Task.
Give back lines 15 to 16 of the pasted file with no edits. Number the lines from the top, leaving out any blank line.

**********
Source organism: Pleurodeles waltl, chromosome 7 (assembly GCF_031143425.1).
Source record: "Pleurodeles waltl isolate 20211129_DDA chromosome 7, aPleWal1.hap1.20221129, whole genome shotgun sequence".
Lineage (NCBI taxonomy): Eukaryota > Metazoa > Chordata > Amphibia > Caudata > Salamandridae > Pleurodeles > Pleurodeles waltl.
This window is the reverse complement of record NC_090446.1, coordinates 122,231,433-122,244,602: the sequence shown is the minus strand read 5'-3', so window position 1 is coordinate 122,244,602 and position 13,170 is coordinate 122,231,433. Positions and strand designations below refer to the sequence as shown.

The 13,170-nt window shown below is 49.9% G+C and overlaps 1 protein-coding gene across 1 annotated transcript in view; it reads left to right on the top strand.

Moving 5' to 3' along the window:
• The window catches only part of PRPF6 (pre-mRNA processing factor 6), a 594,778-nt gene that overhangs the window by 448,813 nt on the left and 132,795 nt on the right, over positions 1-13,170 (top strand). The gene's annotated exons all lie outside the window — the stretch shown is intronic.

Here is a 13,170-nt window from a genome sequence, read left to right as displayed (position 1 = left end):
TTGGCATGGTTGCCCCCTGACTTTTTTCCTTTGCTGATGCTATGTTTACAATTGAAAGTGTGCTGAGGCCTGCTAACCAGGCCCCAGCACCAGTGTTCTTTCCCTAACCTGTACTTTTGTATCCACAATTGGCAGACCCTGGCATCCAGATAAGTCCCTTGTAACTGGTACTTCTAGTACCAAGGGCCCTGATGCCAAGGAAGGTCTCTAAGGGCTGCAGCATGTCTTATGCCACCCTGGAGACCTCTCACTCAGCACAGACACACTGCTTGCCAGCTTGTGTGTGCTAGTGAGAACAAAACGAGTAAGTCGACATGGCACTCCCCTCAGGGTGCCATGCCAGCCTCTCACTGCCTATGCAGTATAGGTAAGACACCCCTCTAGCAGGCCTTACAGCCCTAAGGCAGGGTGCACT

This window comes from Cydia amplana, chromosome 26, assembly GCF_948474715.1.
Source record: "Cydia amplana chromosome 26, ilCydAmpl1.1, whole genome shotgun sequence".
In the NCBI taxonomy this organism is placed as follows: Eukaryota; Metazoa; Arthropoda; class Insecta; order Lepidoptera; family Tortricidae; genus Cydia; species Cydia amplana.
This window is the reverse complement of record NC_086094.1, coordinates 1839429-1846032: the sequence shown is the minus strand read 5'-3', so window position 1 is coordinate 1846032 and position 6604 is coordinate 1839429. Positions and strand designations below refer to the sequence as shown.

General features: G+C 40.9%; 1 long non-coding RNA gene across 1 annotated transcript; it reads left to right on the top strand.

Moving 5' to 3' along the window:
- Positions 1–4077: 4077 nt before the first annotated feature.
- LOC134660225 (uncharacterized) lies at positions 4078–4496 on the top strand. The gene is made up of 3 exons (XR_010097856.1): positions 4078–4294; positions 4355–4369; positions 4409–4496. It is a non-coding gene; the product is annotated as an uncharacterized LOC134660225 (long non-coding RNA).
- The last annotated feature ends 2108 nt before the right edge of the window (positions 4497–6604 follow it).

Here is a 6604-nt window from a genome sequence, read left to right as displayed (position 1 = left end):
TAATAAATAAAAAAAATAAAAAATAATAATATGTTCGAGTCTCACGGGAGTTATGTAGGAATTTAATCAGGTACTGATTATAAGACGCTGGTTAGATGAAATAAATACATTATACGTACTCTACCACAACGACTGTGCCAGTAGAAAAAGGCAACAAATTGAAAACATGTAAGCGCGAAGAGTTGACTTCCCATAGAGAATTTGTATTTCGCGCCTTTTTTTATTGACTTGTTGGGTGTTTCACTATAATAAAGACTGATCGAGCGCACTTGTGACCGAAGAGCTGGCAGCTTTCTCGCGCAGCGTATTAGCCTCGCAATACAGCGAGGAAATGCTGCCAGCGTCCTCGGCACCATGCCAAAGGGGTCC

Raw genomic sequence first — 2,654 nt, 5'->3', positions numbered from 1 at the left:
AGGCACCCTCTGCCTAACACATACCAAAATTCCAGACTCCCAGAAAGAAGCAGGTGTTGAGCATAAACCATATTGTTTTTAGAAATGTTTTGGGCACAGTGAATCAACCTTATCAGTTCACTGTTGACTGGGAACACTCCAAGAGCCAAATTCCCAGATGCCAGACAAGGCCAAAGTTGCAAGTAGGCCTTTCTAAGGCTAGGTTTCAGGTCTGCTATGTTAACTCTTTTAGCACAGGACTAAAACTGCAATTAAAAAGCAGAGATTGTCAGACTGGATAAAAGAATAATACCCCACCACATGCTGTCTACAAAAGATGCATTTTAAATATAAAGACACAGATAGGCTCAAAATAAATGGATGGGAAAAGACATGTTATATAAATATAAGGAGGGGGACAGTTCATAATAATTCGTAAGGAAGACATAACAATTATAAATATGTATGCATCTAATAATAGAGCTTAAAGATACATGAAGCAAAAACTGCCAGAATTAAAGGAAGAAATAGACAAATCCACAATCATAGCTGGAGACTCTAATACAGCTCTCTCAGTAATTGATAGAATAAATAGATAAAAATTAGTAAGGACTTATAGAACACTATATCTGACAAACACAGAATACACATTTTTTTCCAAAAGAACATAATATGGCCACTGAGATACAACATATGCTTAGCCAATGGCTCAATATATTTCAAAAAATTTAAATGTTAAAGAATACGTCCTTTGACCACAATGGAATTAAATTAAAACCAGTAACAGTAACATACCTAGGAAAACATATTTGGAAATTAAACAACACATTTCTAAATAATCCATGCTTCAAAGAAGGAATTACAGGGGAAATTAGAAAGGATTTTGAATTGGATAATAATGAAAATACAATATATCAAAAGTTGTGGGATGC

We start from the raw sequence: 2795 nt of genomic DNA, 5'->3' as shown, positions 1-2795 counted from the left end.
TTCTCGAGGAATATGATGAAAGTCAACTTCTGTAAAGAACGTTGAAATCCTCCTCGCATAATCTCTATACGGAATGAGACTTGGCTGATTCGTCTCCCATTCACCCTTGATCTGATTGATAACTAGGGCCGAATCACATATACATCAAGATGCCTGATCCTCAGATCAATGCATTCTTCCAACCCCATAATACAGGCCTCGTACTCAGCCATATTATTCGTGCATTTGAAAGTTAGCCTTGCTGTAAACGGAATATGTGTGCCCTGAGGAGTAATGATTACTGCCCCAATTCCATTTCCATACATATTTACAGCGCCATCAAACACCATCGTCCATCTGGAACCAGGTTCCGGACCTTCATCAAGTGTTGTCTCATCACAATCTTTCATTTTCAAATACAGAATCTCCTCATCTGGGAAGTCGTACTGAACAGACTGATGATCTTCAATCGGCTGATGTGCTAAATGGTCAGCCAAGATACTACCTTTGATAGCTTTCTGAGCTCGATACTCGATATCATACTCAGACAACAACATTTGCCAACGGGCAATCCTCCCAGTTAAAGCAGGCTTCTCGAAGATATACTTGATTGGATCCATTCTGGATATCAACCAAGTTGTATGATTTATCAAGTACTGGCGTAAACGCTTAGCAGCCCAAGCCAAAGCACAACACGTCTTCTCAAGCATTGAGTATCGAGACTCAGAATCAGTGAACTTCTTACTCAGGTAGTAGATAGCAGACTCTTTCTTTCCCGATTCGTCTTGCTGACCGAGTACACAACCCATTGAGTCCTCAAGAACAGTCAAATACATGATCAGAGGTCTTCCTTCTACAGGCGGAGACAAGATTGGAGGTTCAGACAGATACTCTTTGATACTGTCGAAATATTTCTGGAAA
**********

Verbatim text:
Moving 5' to 3' along the window:
- Positions 1–4077: 4077 nt before the first annotated feature.